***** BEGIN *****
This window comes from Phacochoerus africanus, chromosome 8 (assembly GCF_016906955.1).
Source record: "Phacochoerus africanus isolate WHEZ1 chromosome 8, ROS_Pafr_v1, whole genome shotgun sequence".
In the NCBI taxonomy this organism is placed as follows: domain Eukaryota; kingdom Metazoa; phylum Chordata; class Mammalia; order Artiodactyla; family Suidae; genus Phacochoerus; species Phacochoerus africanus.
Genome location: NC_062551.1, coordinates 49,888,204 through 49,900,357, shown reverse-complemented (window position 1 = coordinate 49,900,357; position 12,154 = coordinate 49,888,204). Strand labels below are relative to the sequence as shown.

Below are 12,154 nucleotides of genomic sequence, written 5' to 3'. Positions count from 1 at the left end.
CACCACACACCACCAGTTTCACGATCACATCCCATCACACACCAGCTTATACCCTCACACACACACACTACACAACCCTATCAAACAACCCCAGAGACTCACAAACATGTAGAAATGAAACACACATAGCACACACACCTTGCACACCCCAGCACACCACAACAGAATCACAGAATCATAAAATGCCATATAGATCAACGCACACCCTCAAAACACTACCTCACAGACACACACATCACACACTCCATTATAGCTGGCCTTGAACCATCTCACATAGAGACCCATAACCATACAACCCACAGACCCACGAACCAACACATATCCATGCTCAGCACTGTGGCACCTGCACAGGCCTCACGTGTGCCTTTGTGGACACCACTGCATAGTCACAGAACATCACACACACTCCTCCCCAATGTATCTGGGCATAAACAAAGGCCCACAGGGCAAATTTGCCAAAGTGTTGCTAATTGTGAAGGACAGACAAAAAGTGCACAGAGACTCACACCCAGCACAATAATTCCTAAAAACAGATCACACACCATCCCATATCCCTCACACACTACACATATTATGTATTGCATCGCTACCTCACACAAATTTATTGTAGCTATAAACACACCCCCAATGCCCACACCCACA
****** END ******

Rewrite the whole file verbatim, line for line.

This window comes from Phacochoerus africanus, chromosome 8 (assembly GCF_016906955.1).
Source record: "Phacochoerus africanus isolate WHEZ1 chromosome 8, ROS_Pafr_v1, whole genome shotgun sequence".
In the NCBI taxonomy this organism is placed as follows: domain Eukaryota; kingdom Metazoa; phylum Chordata; class Mammalia; order Artiodactyla; family Suidae; genus Phacochoerus; species Phacochoerus africanus.
Genome location: NC_062551.1, coordinates 49,888,204 through 49,900,357, shown reverse-complemented (window position 1 = coordinate 49,900,357; position 12,154 = coordinate 49,888,204). Strand labels below are relative to the sequence as shown.

Below are 12,154 nucleotides of genomic sequence, written 5' to 3'. Positions count from 1 at the left end.
CACCACACACCACCAGTTTCACGATCACATCCCATCACACACCAGCTTATACCCTCACACACACACACTACACAACCCTATCAAACAACCCCAGAGACTCACAAACATGTAGAAATGAAACACACATAGCACACACACCTTGCACACCCCAGCACACCACAACAGAATCACAGAATCATAAAATGCCATATAGATCAACGCACACCCTCAAAACACTACCTCACAGACACACACATCACACACTCCATTATAGCTGGCCTTGAACCATCTCACATAGAGACCCATAACCATACAACCCACAGACCCACGAACCAACACATATCCATGCTCAGCACTGTGGCACCTGCACAGGCCTCACGTGTGCCTTTGTGGACACCACTGCATAGTCACAGAACATCACACACACTCCTCCCCAATGTATCTGGGCATAAACAAAGGCCCACAGGGCAAATTTGCCAAAGTGTTGCTAATTGTGAAGGACAGACAAAAAGTGCACAGAGACTCACACCCAGCACAATAATTCCTAAAAACAGATCACACACCATCCCATATCCCTCACACACTACACATATTATGTATTGCATCGCTACCTCACACAAATTTATTGTAGCTATAAACACACCCCCAATGCCCACACCCACA